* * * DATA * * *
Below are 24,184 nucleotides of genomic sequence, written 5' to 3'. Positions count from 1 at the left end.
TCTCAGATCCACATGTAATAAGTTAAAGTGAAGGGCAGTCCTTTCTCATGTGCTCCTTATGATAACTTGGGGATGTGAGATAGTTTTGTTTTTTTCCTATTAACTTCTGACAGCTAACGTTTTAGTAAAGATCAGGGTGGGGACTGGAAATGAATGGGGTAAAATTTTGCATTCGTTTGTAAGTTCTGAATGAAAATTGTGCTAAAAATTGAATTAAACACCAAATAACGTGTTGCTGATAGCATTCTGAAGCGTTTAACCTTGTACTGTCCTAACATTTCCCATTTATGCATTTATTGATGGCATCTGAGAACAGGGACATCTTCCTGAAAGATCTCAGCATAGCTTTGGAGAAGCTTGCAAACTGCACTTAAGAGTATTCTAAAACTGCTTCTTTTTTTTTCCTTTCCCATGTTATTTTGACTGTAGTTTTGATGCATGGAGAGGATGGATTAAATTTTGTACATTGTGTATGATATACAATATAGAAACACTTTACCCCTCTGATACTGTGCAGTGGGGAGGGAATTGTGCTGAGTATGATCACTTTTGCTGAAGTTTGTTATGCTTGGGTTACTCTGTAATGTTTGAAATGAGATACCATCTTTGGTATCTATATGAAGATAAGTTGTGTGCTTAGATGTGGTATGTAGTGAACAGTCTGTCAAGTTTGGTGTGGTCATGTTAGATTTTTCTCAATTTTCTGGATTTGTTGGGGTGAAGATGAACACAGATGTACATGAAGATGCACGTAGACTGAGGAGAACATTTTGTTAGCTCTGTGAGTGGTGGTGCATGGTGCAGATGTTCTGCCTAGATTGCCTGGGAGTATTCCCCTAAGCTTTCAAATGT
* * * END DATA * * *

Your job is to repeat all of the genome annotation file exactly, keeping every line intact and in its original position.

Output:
Below are 24,184 nucleotides of genomic sequence, written 5' to 3'. Positions count from 1 at the left end.
TCTCAGATCCACATGTAATAAGTTAAAGTGAAGGGCAGTCCTTTCTCATGTGCTCCTTATGATAACTTGGGGATGTGAGATAGTTTTGTTTTTTTCCTATTAACTTCTGACAGCTAACGTTTTAGTAAAGATCAGGGTGGGGACTGGAAATGAATGGGGTAAAATTTTGCATTCGTTTGTAAGTTCTGAATGAAAATTGTGCTAAAAATTGAATTAAACACCAAATAACGTGTTGCTGATAGCATTCTGAAGCGTTTAACCTTGTACTGTCCTAACATTTCCCATTTATGCATTTATTGATGGCATCTGAGAACAGGGACATCTTCCTGAAAGATCTCAGCATAGCTTTGGAGAAGCTTGCAAACTGCACTTAAGAGTATTCTAAAACTGCTTCTTTTTTTTTCCTTTCCCATGTTATTTTGACTGTAGTTTTGATGCATGGAGAGGATGGATTAAATTTTGTACATTGTGTATGATATACAATATAGAAACACTTTACCCCTCTGATACTGTGCAGTGGGGAGGGAATTGTGCTGAGTATGATCACTTTTGCTGAAGTTTGTTATGCTTGGGTTACTCTGTAATGTTTGAAATGAGATACCATCTTTGGTATCTATATGAAGATAAGTTGTGTGCTTAGATGTGGTATGTAGTGAACAGTCTGTCAAGTTTGGTGTGGTCATGTTAGATTTTTCTCAATTTTCTGGATTTGTTGGGGTGAAGATGAACACAGATGTACATGAAGATGCACGTAGACTGAGGAGAACATTTTGTTAGCTCTGTGAGTGGTGGTGCATGGTGCAGATGTTCTGCCTAGATTGCCTGGGAGTATTCCCCTAAGCTTTCAAATGT